Hot on the trail, I was more determined than ever to figure out what was going on with Roger, the computer voice, and this supposed tube down his throat. For inspiration, I pulled the insert out of The Many Facets of Roger and put it on my wall. By then, the internet was starting to pick up a little, and this being a computer voice I was seeking out you might think the computers led me to it, but as it turned out… the light didn’t shine until I wandered into the guitar store and asked some old rocker guy about the Talkbox. At that point, I had always thought the Talkbox was mostly a black thing, more associated with electronic hip hop than rock, but the rocker guy explained to me that it’s just a guitar effects pedal easily available at any guitar shop. I felt like the biggest idiot on the planet. Here it is, the middle of the ‘90s and my dumb ass was searching high and low for this secret that rock guys had known since the ‘70s. Actually, I can sum it up in one word super easy: Indiana.
Time warp to 2000. It had been a good 18 years since I fell in love with the computer sounds of Roger Troutman and I was still without a Talkbox even though I know all about them at this point. So there I was one day…drunk, bored, and watching an episode of BET’s Live from LA. The guests that night were the Gap Band, that woman from The S.O.S. Band, and a bunch of other funk stars. The time came for them to play a song, and of course they had to go and do a version of Computer Love… I think it was at that point that I lost it. I spent the rest of that night on the internet searching for Talkbox information, and I finally stumbled across a page that would change my life: instructions to build my own talkbox. (Here’s the official Hobby Squad how-to so you can use a larger amp and get some decent volume.) I casually thought to myself, Oh man, I can do this today. It was on.
I began to gather up all the ingredients for my Talkbox pie. After looking around my room, I had all the pieces except the tube so it was off to the store with my friend, Mr. Dope America. The first stop, after that Japanese place on Vermont, was Rite-Aid. After declining the tubing from a kids super soaker, the water tubing to clean out a bedpan, and the tube from a clear jump rope, we headed to the spot that never lets you down….the $.99 store on Sunset Blvd. I walked in with a dream of the perfect Talkbox tube. I walked out with a faded dream and hula-hoop. Ok, so sometimes you have to improvise when times are hard and all the stores are closing.
When I got home, I cut the hula-hoop in half and tried to straighten it out to no avail. I quickly learned that the sound making items inside of a hula hoop are really crushed up pieces of scrap plastic that will spill all over your floor if you’re not careful. I hooked it all up (as described here) and Boom. There was sound, and I was ready to try my Talkbox. Like a jackass, I turned it up a little so I could get the full effect of my new unit. I placed the hula-hoop in my mouth, hit a key, and prepared to rock the computer voice… and I was punished. The density and inflexibility of the hula hoop plastic caused that one key to rattle all my teeth, my head, and my face to the point that I had a migraine headache. That shit didn’t work at all. I was still drunk, now depressed and with a splitting headache, and in the middle of my room with a shitty experiment gone bad. Roger had outsmarted me once again (even though, by this time, it was from the grave).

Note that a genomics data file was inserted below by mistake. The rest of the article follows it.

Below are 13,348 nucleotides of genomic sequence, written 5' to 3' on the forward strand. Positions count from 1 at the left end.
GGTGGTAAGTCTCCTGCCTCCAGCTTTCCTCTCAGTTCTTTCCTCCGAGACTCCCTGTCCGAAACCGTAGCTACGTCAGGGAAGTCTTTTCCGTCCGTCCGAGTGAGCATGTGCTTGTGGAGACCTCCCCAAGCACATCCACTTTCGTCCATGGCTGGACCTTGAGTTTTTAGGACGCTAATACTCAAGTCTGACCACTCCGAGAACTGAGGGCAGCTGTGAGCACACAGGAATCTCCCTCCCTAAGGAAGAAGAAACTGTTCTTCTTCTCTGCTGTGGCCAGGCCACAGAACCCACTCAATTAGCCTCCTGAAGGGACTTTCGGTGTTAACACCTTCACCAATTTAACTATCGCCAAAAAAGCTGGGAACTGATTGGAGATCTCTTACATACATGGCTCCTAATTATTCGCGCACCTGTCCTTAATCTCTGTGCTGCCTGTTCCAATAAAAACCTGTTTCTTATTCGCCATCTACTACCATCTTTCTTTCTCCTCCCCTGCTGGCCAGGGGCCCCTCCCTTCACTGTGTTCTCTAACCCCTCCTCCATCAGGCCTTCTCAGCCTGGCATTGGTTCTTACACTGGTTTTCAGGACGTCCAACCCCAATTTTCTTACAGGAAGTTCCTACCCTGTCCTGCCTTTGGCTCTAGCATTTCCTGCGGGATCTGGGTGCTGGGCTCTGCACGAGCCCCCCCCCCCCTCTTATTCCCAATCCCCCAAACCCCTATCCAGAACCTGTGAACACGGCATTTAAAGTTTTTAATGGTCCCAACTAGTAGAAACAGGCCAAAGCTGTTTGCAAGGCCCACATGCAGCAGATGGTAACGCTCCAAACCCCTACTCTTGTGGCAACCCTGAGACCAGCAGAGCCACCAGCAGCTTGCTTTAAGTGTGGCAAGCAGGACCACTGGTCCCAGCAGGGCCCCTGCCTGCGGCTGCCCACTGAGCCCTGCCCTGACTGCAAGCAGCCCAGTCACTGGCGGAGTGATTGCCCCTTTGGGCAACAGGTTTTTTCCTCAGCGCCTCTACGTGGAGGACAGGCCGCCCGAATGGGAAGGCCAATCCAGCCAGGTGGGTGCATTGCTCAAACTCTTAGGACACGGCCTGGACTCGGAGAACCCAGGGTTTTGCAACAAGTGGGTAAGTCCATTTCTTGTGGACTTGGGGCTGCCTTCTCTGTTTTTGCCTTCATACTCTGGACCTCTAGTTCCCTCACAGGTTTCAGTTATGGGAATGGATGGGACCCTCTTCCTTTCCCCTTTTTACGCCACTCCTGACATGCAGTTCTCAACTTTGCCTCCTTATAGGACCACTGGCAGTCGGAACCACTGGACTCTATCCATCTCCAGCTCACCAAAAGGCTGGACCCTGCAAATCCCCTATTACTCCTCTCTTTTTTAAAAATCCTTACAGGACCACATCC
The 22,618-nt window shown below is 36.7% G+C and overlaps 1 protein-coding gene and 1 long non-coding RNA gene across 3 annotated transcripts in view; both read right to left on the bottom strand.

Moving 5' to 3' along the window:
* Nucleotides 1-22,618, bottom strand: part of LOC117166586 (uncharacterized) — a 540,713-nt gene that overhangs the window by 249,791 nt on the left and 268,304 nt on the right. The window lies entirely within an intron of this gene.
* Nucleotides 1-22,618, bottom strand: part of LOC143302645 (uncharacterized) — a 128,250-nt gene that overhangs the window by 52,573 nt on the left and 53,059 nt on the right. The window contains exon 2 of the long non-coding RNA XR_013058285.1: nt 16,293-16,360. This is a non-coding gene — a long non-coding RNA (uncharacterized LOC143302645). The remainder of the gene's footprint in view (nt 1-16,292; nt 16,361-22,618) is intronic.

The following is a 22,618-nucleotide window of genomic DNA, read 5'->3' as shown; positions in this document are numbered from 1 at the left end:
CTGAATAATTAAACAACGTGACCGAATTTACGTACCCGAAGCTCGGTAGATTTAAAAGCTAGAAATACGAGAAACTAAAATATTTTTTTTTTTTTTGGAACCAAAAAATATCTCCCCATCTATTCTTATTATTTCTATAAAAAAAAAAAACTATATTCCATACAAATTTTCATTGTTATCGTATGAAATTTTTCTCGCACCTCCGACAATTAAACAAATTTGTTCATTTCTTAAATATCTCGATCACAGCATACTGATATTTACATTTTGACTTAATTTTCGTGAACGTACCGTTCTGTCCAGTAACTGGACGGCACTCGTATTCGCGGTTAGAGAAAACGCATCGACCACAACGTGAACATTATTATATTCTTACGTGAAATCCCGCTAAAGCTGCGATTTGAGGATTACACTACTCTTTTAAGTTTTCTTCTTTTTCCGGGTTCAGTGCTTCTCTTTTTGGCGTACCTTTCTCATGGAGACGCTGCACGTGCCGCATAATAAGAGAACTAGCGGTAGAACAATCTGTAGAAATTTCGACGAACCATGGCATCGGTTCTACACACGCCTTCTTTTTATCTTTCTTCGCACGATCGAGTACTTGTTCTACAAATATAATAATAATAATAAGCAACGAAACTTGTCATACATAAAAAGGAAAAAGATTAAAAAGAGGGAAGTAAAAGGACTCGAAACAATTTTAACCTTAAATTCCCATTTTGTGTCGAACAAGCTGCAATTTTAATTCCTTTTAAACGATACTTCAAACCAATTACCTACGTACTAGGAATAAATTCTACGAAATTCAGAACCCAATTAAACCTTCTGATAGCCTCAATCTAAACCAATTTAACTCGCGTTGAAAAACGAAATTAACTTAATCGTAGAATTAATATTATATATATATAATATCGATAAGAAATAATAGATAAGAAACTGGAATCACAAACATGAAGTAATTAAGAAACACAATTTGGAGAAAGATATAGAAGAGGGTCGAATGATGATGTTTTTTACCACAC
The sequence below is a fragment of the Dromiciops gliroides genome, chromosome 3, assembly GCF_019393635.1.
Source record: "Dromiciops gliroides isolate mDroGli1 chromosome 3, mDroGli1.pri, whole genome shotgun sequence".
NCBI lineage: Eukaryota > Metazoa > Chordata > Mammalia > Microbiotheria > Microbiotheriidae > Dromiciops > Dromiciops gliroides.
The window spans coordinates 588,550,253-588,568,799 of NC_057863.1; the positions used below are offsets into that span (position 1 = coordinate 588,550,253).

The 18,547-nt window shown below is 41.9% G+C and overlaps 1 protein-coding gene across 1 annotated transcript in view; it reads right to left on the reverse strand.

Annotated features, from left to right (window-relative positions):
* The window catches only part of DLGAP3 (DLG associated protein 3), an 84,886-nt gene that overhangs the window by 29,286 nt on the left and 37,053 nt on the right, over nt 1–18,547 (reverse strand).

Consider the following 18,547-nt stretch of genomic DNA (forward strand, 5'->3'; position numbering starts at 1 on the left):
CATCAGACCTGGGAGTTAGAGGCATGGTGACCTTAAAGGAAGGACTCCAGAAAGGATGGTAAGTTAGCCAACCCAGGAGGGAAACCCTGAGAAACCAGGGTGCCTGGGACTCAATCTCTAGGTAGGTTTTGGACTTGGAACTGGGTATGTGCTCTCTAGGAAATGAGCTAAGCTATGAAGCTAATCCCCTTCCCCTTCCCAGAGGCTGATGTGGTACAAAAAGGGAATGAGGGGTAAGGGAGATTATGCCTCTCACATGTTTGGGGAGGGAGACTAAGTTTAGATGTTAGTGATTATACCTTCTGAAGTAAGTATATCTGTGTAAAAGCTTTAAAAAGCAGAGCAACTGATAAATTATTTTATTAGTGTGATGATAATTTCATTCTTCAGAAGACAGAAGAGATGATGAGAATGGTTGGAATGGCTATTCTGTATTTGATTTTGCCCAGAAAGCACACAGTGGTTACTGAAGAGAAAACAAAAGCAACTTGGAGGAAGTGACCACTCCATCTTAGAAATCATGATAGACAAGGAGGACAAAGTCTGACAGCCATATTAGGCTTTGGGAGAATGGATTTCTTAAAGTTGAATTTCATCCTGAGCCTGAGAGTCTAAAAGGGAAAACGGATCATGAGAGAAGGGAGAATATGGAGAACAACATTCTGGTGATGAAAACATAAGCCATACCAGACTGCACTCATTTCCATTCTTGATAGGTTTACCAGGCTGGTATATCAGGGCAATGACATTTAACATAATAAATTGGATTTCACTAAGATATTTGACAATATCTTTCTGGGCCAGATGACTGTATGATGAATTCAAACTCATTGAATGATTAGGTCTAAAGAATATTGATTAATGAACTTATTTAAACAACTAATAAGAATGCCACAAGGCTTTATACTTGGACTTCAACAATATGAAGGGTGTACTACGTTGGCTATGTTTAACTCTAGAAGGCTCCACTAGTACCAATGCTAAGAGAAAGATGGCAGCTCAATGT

The next day, I got up, tossed that thing I tried to make the night before in the closet and pointed my browser to recycler.com. The ad read like it was written just for me, For Sale: A new (never used), still in the box, Heil Talkbox. The time had come for me to step up to the plate and enter the big leagues. I was 20 years late on a Talkbox, but God was finally giving me what I deserved.
I made arrangements with the seller, made the exchange, and finally: I had my hands on the real thing. I ran in the house and laid it out perfectly just like the diagram in the instructions… well, with one little exception: I was missing a stereo output on my amp. That’s ok, I thought, all I have to do is splice some speaker wire and run it into a quarter inch jack from the back of the speaker connected to the amp. So I did that. And it didn’t work. I tried everything I could and nothing worked. I just sat there with the tube in my mouth, pathetically mouthing the lyrics I wanted the computer voice to sing, pretending that the Talkbox was working. Then I remembered that Guitar Center would be open the next morning, so I just sat and stared at the wall with the tube hanging out of my mouth until I fell asleep and dreamt of singing computers, sadistic hula hoops, and Roger Troutman.